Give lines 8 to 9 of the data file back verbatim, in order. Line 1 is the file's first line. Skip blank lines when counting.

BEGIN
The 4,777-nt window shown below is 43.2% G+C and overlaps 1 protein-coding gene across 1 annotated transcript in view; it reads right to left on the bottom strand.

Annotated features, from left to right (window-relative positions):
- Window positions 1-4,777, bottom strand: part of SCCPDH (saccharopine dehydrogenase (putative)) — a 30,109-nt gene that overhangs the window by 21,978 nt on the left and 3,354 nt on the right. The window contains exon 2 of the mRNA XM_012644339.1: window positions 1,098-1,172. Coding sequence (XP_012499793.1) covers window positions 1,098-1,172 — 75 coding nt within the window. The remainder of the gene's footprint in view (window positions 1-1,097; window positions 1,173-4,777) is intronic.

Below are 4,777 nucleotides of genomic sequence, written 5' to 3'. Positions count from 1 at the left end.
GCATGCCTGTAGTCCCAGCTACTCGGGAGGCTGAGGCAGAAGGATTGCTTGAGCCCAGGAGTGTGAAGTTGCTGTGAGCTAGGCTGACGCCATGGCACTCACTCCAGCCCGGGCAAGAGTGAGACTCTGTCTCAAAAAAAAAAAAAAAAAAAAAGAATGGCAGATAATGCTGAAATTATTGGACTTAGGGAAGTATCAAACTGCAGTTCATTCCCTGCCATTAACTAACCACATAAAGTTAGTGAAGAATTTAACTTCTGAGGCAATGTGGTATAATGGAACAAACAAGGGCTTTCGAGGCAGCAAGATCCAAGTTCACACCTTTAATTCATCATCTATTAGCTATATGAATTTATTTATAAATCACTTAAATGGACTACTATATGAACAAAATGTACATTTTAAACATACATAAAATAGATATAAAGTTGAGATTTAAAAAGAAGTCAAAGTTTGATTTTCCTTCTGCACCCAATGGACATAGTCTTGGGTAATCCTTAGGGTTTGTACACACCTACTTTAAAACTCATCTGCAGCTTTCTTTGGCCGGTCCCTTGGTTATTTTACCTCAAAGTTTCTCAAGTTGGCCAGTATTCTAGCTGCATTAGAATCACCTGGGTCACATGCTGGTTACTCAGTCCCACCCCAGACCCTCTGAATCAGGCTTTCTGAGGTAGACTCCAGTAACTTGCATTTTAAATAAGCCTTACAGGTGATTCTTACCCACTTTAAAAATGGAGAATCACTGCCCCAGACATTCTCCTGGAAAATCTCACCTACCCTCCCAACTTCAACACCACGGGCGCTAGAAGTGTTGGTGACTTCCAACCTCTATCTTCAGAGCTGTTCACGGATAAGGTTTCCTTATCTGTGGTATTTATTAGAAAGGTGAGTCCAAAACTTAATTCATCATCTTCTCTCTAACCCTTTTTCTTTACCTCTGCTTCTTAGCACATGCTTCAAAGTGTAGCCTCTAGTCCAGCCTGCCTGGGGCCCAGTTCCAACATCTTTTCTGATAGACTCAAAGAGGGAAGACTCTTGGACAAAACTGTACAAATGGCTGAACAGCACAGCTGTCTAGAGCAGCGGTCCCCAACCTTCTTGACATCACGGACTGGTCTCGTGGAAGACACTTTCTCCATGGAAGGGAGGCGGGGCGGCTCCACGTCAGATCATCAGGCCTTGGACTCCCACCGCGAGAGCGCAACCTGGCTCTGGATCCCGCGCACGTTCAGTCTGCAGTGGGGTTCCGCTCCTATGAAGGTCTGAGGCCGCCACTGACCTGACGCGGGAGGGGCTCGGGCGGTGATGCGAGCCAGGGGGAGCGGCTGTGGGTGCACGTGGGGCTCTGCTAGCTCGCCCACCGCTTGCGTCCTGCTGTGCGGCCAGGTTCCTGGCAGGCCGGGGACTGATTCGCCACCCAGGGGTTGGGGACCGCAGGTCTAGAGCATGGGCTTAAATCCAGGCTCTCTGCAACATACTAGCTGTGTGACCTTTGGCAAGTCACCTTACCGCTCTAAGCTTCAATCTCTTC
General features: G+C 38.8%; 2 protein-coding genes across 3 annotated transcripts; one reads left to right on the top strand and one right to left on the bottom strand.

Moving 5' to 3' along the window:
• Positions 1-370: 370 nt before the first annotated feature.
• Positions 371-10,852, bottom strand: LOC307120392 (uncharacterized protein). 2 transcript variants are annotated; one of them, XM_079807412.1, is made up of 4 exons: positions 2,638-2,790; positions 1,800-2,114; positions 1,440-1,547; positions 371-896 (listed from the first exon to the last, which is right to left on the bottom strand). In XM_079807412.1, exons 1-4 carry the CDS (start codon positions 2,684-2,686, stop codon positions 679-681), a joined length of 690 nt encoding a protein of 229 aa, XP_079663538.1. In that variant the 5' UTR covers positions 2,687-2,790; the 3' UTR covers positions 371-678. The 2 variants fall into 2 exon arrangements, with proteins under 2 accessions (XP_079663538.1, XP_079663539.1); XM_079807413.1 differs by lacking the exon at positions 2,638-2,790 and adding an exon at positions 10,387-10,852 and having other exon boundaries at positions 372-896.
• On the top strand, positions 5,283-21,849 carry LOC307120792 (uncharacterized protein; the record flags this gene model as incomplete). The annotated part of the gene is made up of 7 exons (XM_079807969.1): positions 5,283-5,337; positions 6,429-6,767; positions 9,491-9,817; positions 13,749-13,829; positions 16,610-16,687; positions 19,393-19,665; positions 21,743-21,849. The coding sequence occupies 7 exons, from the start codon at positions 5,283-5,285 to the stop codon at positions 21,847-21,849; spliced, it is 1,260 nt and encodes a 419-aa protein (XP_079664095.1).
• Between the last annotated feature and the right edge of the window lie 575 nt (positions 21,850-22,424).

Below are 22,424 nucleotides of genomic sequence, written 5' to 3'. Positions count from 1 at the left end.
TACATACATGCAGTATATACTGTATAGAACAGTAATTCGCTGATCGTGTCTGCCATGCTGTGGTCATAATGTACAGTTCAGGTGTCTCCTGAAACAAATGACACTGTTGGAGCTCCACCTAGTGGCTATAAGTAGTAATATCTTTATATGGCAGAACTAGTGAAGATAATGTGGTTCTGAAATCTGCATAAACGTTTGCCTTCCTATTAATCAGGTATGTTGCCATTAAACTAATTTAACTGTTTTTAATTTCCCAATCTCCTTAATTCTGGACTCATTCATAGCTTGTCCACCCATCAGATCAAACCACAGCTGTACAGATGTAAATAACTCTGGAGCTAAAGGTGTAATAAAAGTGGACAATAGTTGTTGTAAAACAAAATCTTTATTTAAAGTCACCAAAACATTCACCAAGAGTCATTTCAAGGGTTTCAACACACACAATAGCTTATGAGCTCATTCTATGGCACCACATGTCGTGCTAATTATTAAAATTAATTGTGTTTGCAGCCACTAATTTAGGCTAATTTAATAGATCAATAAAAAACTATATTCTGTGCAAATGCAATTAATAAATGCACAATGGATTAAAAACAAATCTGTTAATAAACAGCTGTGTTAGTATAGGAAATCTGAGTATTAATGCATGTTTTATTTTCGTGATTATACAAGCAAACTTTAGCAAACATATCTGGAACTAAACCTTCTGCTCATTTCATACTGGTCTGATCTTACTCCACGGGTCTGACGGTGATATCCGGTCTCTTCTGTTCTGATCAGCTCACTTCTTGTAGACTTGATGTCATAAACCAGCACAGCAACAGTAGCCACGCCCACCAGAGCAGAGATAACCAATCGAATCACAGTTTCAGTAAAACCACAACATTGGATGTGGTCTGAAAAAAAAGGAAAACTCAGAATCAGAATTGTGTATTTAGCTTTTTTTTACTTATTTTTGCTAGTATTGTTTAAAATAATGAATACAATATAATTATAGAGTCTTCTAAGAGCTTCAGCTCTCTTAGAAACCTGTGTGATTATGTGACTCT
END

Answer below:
• Positions 1-370: 370 nt before the first annotated feature.
• Positions 371-10,852, bottom strand: LOC307120392 (uncharacterized protein). 2 transcript variants are annotated; one of them, XM_079807412.1, is made up of 4 exons: positions 2,638-2,790; positions 1,800-2,114; positions 1,440-1,547; positions 371-896 (listed from the first exon to the last, which is right to left on the bottom strand). In XM_079807412.1, exons 1-4 carry the CDS (start codon positions 2,684-2,686, stop codon positions 679-681), a joined length of 690 nt encoding a protein of 229 aa, XP_079663538.1. In that variant the 5' UTR covers positions 2,687-2,790; the 3' UTR covers positions 371-678. The 2 variants fall into 2 exon arrangements, with proteins under 2 accessions (XP_079663538.1, XP_079663539.1); XM_079807413.1 differs by lacking the exon at positions 2,638-2,790 and adding an exon at positions 10,387-10,852 and having other exon boundaries at positions 372-896.